Time and time again, the best examples of faith in the Bible are seen in followers, not leaders.  Ruth was a follower.  The prophets followed where God’s call on their lives led them.   How often though did the people follow their leadership?  Why we remember them today, why their words are God-breathed as the author of 2 Timothy might say, is that they faithfully followed God.  Often the people of faith we admire the most, are the people least respected by the leaders of their day.  No one would have accused most of the prophets of being a leader of the people.  Too often they were trying to invite the people to turn away from their leaders and turn back to God.

One reason we keep holding up leaders as the solution is that we fall into the fallacy that correlation equals causation.  People look at “successful churches” and they often identify a leader.  The success of that church, after the nominal nod to God, is then attributed to the leadership of the individual identified.  The thinking goes something like this: we have a leader, we have a successful church, one must have caused the other.  This is not inherently true.

When I look at pastors who have helped churches thrive, I would not attribute it to leadership.  Most of those pastors are passionate followers of Jesus who have invited others to follow.  The congregations are full of passionate followers of Jesus who are inviting others to follow.  What appears to be leadership is a successful partnership between the the followers and God.  Jesus invites, the Triune God empowers and equips, the people accept the invitation to follow, and then go out and invite others to follow.

Is leadership inherently bad?  No.  Can leadership be part of followership?  Yes.  My primary concern is how we are framing our conversation in the church today.  We keep using words like accountability.  Accountability is an important part of following Jesus, but in the wrong context it becomes deeply problematic.  Holding people accountable for what they cannot control is flawed, but at the heart of how our society practices leadership.  Accountability in the context of following Jesus is the genius of monasticism and the early Methodist movement.  How we frame our conversation matters.  The language of leadership should not be our default.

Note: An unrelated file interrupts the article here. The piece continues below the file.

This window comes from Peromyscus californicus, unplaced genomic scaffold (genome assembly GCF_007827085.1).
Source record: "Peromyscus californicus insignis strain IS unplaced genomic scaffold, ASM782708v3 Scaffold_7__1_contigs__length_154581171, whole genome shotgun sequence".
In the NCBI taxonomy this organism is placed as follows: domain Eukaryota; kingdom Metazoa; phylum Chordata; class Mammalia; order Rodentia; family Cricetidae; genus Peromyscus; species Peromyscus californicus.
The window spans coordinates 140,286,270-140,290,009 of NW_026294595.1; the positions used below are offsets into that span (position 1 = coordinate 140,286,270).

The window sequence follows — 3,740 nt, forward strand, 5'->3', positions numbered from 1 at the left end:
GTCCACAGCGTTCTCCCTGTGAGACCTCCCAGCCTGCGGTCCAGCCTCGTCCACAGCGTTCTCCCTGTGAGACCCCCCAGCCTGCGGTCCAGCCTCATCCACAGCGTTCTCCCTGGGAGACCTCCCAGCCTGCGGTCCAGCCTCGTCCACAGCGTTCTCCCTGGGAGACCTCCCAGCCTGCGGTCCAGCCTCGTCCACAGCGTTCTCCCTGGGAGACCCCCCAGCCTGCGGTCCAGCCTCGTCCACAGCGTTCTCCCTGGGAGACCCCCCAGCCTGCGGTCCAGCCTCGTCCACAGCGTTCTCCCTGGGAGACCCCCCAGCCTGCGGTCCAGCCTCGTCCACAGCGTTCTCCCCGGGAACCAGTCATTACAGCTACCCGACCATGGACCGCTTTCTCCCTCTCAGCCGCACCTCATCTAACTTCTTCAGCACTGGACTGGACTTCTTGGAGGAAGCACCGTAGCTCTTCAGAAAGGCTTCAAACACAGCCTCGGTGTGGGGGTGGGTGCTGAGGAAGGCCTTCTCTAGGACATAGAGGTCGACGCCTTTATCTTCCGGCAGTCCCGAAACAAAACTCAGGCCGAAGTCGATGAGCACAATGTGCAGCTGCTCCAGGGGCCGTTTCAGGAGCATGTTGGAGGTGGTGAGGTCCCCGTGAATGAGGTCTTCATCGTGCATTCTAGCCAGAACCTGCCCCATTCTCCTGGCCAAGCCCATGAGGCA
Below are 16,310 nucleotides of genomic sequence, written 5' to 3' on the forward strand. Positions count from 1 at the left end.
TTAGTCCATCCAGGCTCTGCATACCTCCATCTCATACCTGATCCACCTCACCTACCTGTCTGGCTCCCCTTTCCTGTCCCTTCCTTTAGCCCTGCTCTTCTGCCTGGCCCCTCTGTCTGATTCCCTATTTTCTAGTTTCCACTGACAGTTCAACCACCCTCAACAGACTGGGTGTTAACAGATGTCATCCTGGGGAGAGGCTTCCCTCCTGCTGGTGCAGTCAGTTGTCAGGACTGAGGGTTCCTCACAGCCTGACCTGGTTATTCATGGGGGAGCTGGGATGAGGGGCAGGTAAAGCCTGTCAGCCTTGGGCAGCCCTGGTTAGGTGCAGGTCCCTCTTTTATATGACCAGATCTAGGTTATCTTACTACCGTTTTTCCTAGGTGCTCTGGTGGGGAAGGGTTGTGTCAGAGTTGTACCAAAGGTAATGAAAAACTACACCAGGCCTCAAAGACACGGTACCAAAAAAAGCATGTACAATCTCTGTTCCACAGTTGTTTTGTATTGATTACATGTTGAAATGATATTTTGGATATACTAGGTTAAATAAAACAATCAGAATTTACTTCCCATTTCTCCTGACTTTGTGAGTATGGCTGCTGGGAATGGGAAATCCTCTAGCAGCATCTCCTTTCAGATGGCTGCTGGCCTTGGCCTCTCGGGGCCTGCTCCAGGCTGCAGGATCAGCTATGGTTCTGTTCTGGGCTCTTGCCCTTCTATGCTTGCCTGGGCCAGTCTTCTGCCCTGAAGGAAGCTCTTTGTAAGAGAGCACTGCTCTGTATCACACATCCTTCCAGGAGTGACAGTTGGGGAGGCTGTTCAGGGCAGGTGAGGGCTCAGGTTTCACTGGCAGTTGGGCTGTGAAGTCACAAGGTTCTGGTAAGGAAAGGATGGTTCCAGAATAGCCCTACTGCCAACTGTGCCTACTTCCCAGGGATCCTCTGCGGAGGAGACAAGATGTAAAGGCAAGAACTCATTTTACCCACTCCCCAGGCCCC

If our focus is on leadership, we are going to fail.  If our focus is on how Jesus is calling us to follow, by the grace of God we might thrive once more.  General conference cannot mandate health.  We cannot make people, congregations, or pastors follow Jesus.  At the heart of following Jesus is prayer, repentance, and discernment.  As a church and as followers, this has to be our starting place.

General Conference could help shape our life together as a church in ways that encourage us to pray, repent, and discern.  We might envision ways of being the church that help us better follow Jesus and invite others to follow as well.  As a church we do not have to reinvent the wheel.  The Bible is full of models of how to follow Jesus and invite others to follow.  Our history as United Methodists and as Christians, is full examples of how the church could be shaped to better follow Jesus and invite others to follow.  The focus though must be on followship, not leadership.

Palm Sunday 2007 in Somerville MA.